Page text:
"I’m trying to pare down decisions. I don’t want to make decisions about what I’m eating or wearing. Because I have too many other decisions to make."
If you ever wondered why Barack Obama only ever appeared in a grey or blue suit when he was in office, now you know. Steve Jobs was another who shared a similar thought-process when it came to getting dressed in the morning. His black turtle-necks may not have won him any style awards, but the Apple CEO was too busy winning tech awards for what he did best instead. Then there was Einstein, whose wardrobe included only grey suits, while Facebook's Mark Zuckerberg appears to be continuing the trend with his renowned penchant for grey tshirts.
Clearly there's something to be said for not sweating the small stuff. Which is what makes Le Relais de Venise l'Entrecote a fine choice for dining. No booking, no menus, no fuss. It's the sort of stripped-back decision making that would get the Obama seal of approval.
The French restaurant first appeared in Paris back in the late 1950s, and thrived on the fact that there is nothing Parisians love more than steak-frites. So why serve anything else? This is exactly the philosophy espoused here at its London Marylebone venue, just as at its eight other branches across the globe, including New York and Mexico.
Simply queue for a table, sit yourself down, and within minutes you'll have a crunchy green salad infront of you, boasting a tangy French mustard vinaigrette and crushed walnuts. The Parisian influence isn't exactly subtle, with wooden-panelled walls and small tables crammed close enough to see how your neighbour likes his steak, while the 1950s time-capsule vibe even extends to the traditional black and white garb worn by the waiting staff.
I could have barely counted to ten in French in the time it took for the steak to arrive after wolfing down the salad and the accompanying freshly cut bread. Forget McDonalds, this is the sort of fast food that should have gone global. Like the red-haired Ronald, Le Relais even has its own secret sauce, that it's not shy in dousing over the entrecote steak. Thankfully it's delicious, as again there's no choice in the matter so anyone seeking an alternative sauce needn't bother. Short shrift wouldn't describe the reply you'd likely get if you dared ask for ketchup, or, for that matter, a well done steak.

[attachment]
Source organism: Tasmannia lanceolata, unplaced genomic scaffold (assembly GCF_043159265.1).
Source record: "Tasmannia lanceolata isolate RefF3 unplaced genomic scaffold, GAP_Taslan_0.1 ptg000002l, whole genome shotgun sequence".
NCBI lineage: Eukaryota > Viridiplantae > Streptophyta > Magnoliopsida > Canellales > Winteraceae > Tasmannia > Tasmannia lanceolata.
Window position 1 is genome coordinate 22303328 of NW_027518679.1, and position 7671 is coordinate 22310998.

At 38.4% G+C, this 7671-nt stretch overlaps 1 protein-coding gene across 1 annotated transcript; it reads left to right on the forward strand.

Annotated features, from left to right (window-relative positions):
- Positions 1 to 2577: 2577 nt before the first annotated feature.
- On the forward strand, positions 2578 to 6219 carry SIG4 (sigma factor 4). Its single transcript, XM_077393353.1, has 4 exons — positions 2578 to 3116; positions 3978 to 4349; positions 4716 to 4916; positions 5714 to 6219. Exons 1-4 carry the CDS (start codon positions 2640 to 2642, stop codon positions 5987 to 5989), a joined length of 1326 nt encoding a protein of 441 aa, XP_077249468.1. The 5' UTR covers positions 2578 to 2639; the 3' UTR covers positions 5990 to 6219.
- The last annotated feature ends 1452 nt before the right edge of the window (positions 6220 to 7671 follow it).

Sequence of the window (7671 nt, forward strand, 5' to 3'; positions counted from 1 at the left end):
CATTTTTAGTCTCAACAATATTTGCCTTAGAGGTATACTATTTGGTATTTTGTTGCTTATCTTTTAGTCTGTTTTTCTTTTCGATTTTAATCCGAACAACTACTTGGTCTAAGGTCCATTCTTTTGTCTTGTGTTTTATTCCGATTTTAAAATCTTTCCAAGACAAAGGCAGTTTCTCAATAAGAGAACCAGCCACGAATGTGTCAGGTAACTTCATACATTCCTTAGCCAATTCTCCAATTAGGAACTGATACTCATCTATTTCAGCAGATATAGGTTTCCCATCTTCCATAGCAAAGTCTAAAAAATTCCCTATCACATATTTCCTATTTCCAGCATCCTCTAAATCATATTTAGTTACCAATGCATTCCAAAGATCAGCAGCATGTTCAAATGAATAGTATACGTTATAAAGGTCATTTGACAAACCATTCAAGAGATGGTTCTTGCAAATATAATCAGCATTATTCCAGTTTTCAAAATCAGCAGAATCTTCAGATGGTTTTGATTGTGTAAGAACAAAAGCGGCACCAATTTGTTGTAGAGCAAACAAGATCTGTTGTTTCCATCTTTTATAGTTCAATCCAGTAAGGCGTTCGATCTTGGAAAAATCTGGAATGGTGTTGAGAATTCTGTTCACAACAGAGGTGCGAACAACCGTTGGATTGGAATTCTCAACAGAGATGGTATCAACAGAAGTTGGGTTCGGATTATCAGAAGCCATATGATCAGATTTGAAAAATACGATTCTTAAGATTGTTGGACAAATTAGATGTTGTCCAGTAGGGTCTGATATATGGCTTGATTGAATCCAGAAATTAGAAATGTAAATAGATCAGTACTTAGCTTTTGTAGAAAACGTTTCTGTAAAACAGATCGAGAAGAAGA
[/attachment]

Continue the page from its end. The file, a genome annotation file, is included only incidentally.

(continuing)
It's this sort of authority and arrogance regarding food that the French are renowned for and the English have often lacked, but it's certainly not out of place here, where they scribble your steak preference on the tables for all to see. Especially when the steak arrives just as rare as I'd hoped. It's also one of the few eateries confident enough to offer the option of having it done blue.
The 'allumettes' (matchsticks) frites are suitably numerous and moreish, which is handy because as soon as we'd polished off one portion were we presented with another, our sumptuous steak replenished too.
The seconds are not only a unique touch (and a pleasant surprise if you've not been before) but they're also what makes the cost entirely reasonable given its central London location. For many it'll ensure that no desert is needed, but not for us when there's Creme Brûlée and Tartelettes au Citron to be devoured. Other than the wine (a pleasant Cotes de Bordeaux) this is the only time the brain was engaged in any sort of decision-making, but what an unexpectedly vast choice there was, with nearly 20 desert options to pick from including cheese.
As we paid up and left it occurred to us that we'd been there barely an hour, yet had still managed to consume a starter, two courses of steak, a desert and a bottle of red. Which is a formula that has "trader's boozy lunch" written all over it.
Cost: Around £80 for a meal for two doesn't break the bank but does fill the stomach.
Business or Pleasure: Both. For meetings of four or less it'd work well as an informal venue to talk shop, just don't expect any room to take notes. But there's a great buzz about the place that also makes for a perfect lunchtime catch-up with pals.